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At this time of year employment lawyers fall over themselves to put out guides to employers about the perils of the office Christmas Party and the legal liabilities that can arise as a result.

This is tedious and predictable and I am not going to do it.

What I will do instead is report on a High Court Judgment which has got in ahead of all the competition in this area.

Mr Bellman worked for Northampton Recruitment Limited. One of the owners of the business was his friend John Major (not that one.)

On 17th December 2011 the office Christmas Party took place at a Golf Club in Northamptonshire. At the end of the evening some of those present, including Messrs Bellman and Major, decamped to the Hilton Hotel where they continued to drink,

They were still going strong at 3.00 a.m.

At this point, no doubt considerably the worse for wear, Mr Major launched an unprovoked attack on Mr Bellman. This caused Mr Bellman to suffer extremely serious brain injuries. He is highly unlikely to ever work again and had to have a Litigation Friend for the proceedings as he no longer had capacity to make decisions.

Mr Bellman sued the company for damages for his injuries. Mr Major was originally a Defendant but the Claim against him was not pursued as it was concluded that he would not be good for the money.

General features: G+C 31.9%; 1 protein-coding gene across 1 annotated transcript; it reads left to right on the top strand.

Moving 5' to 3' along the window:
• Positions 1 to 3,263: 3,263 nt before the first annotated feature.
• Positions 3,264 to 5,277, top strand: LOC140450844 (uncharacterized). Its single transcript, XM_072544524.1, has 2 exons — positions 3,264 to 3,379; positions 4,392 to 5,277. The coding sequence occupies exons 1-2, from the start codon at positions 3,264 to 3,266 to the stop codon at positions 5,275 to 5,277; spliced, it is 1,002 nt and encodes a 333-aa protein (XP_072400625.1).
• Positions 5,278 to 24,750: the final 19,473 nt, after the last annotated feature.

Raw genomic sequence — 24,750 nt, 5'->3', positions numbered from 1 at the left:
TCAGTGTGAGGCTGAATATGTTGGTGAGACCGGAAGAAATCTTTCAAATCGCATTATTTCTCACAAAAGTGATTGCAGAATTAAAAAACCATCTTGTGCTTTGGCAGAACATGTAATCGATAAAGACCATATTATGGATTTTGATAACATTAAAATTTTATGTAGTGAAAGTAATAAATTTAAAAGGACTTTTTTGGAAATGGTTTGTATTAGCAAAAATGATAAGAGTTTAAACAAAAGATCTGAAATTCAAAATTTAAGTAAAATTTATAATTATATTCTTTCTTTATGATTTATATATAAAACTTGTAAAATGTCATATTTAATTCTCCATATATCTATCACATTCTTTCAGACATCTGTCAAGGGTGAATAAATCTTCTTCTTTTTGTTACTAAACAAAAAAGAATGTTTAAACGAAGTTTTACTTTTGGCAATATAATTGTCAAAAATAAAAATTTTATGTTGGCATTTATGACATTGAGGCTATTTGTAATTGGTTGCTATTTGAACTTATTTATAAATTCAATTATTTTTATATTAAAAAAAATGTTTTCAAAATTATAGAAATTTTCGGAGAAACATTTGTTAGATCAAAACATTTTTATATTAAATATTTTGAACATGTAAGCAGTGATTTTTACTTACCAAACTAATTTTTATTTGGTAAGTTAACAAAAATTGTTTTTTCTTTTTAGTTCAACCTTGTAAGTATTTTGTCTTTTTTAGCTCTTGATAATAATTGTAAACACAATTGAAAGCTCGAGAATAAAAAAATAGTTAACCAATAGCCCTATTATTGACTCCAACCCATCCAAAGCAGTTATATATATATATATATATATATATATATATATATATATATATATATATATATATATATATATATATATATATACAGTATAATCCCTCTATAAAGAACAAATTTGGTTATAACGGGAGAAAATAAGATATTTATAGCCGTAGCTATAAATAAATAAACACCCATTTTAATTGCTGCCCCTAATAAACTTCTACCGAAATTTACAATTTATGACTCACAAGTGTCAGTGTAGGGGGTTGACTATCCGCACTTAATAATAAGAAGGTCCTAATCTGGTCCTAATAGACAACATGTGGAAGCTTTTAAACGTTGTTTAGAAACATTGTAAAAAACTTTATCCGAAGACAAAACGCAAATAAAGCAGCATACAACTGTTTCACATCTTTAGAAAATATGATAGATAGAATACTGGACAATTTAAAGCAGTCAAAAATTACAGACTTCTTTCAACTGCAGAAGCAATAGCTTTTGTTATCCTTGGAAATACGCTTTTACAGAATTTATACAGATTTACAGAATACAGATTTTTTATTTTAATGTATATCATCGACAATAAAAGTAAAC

Astonishingly the CPS decided not to prosecute (Mr Bellman having said he did not want to get his friend into trouble, but his vulnerable state at the time of making that comment appears to have been overlooked) although this was subsequently overturned following a complaint.

The company resisted the Claim on the basis that Mr Major was not, they said, acting in the course of his employment when the incident occurred.

The High Court, whilst it had considerable sympathy for Mr Bellman, agreed.

The question of whether something occurs in the course of employment is a question of fact in every case.

Whilst the context here was that the incident followed the office Christmas Party (and it is well established that incidents which occur at work-funded or work-organised events can give rise to liability, even if they occur well away from the workplace), the actual assault had followed an extended drinking session that was at a different venue from and not part of the actual Party.

The conversation had turned to work just before the assault but the general context of the drinking session had been social and although in one sense as a manager Mr Major was always engaged with consideration of what would further the interests of the company this did not mean that he was permanently “on call” and therefore that everything he did was in the course of his employment.

Looking at all of the circumstances, there was insufficient connection between the assault and Mr Major’s employment to make it appropriate for liability to arise.

This is a first instance decision and it may yet be appealed.

It should be borne in mind that this does not mean that employers cannot be liable for incidents that happen after the Christmas Party.

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